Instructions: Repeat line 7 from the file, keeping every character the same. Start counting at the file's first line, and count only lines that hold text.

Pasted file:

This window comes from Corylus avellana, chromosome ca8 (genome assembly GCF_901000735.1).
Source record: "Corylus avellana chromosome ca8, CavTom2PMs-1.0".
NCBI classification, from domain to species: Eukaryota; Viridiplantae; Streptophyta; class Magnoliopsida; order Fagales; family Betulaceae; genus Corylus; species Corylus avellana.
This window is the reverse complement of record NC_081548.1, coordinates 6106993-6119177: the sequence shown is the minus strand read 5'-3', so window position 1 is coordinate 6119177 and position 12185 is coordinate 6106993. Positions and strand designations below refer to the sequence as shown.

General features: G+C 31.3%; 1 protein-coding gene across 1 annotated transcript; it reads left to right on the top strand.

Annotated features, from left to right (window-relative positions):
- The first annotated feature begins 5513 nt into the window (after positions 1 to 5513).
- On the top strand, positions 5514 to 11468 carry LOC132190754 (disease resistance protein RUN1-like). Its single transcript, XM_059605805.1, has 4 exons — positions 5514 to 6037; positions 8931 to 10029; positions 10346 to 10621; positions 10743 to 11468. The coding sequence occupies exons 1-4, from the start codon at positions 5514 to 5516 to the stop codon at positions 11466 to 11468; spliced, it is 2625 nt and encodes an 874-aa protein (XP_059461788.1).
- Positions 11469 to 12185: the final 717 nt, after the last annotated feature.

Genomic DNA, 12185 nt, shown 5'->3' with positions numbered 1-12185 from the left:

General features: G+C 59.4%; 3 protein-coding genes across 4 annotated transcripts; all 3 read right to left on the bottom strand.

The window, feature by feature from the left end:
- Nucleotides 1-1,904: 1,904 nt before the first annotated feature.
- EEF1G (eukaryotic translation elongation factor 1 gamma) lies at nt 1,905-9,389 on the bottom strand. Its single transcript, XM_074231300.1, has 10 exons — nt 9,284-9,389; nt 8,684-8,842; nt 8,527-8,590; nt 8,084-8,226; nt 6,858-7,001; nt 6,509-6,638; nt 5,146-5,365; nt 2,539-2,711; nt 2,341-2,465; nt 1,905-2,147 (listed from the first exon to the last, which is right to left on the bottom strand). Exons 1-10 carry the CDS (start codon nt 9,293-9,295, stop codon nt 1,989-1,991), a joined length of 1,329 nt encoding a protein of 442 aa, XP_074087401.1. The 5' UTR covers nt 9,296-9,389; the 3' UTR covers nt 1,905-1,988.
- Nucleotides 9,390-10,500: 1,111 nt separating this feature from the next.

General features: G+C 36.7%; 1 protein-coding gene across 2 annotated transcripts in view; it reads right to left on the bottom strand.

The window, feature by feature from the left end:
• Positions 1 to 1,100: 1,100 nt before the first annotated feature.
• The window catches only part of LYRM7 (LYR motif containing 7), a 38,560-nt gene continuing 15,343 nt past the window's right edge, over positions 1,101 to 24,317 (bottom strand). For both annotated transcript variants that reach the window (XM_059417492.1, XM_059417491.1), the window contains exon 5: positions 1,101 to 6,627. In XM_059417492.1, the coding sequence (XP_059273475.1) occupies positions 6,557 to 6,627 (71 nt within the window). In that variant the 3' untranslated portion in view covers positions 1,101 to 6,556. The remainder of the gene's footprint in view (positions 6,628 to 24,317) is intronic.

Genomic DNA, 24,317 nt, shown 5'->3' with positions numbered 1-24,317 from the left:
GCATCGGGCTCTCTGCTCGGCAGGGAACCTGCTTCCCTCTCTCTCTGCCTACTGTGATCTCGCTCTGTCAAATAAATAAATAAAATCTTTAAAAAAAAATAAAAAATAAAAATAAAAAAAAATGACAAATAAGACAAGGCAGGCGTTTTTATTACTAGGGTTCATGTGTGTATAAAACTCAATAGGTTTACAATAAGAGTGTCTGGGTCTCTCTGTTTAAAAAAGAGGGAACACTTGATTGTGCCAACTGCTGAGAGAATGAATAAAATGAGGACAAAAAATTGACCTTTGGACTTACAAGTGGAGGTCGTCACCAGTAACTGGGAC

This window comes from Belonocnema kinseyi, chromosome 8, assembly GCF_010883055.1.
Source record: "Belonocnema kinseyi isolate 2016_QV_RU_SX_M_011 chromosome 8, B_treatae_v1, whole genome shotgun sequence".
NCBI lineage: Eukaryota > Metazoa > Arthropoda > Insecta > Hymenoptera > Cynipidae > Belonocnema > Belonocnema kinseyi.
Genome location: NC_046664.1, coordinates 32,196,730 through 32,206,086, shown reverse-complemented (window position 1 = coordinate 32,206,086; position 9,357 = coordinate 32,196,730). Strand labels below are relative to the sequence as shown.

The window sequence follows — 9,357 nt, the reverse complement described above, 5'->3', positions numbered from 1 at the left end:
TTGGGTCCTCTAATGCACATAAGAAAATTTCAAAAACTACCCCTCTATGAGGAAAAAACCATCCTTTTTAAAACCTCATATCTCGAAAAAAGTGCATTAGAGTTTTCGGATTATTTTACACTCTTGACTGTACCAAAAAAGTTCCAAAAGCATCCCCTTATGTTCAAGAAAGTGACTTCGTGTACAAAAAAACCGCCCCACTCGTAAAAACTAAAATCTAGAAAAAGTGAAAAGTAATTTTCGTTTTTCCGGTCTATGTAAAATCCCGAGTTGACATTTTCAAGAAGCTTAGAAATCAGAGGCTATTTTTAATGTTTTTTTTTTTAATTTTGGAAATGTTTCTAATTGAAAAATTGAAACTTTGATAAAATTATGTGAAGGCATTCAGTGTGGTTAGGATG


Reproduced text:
- The first annotated feature begins 5513 nt into the window (after positions 1 to 5513).